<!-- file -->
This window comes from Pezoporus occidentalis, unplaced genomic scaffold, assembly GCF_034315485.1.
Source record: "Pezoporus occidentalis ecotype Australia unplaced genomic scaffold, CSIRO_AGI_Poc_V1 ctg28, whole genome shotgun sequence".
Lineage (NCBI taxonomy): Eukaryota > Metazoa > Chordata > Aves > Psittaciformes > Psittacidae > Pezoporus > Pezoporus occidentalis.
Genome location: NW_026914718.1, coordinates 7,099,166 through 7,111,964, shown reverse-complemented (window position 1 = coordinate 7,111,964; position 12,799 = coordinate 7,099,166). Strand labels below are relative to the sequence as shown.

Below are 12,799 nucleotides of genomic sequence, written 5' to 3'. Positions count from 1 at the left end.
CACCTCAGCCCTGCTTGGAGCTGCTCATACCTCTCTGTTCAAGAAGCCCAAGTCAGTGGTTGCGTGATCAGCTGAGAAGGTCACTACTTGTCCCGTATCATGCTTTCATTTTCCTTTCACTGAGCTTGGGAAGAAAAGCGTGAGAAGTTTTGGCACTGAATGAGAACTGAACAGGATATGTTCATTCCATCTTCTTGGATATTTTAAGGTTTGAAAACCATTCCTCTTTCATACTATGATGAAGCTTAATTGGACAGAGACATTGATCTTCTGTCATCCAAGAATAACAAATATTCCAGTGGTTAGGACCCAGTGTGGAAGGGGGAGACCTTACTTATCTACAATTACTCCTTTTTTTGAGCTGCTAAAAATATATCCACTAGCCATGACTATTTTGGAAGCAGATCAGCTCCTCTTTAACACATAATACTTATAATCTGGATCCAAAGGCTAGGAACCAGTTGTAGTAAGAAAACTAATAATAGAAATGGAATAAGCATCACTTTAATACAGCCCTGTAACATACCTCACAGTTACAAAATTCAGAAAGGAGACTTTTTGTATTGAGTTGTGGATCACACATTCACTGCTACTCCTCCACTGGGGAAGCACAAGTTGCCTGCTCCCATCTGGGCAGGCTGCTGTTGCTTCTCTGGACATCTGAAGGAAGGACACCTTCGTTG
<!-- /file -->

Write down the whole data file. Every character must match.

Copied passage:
This window comes from Pezoporus occidentalis, unplaced genomic scaffold, assembly GCF_034315485.1.
Source record: "Pezoporus occidentalis ecotype Australia unplaced genomic scaffold, CSIRO_AGI_Poc_V1 ctg28, whole genome shotgun sequence".
Lineage (NCBI taxonomy): Eukaryota > Metazoa > Chordata > Aves > Psittaciformes > Psittacidae > Pezoporus > Pezoporus occidentalis.
Genome location: NW_026914718.1, coordinates 7,099,166 through 7,111,964, shown reverse-complemented (window position 1 = coordinate 7,111,964; position 12,799 = coordinate 7,099,166). Strand labels below are relative to the sequence as shown.

Below are 12,799 nucleotides of genomic sequence, written 5' to 3'. Positions count from 1 at the left end.
CACCTCAGCCCTGCTTGGAGCTGCTCATACCTCTCTGTTCAAGAAGCCCAAGTCAGTGGTTGCGTGATCAGCTGAGAAGGTCACTACTTGTCCCGTATCATGCTTTCATTTTCCTTTCACTGAGCTTGGGAAGAAAAGCGTGAGAAGTTTTGGCACTGAATGAGAACTGAACAGGATATGTTCATTCCATCTTCTTGGATATTTTAAGGTTTGAAAACCATTCCTCTTTCATACTATGATGAAGCTTAATTGGACAGAGACATTGATCTTCTGTCATCCAAGAATAACAAATATTCCAGTGGTTAGGACCCAGTGTGGAAGGGGGAGACCTTACTTATCTACAATTACTCCTTTTTTTGAGCTGCTAAAAATATATCCACTAGCCATGACTATTTTGGAAGCAGATCAGCTCCTCTTTAACACATAATACTTATAATCTGGATCCAAAGGCTAGGAACCAGTTGTAGTAAGAAAACTAATAATAGAAATGGAATAAGCATCACTTTAATACAGCCCTGTAACATACCTCACAGTTACAAAATTCAGAAAGGAGACTTTTTGTATTGAGTTGTGGATCACACATTCACTGCTACTCCTCCACTGGGGAAGCACAAGTTGCCTGCTCCCATCTGGGCAGGCTGCTGTTGCTTCTCTGGACATCTGAAGGAAGGACACCTTCGTTG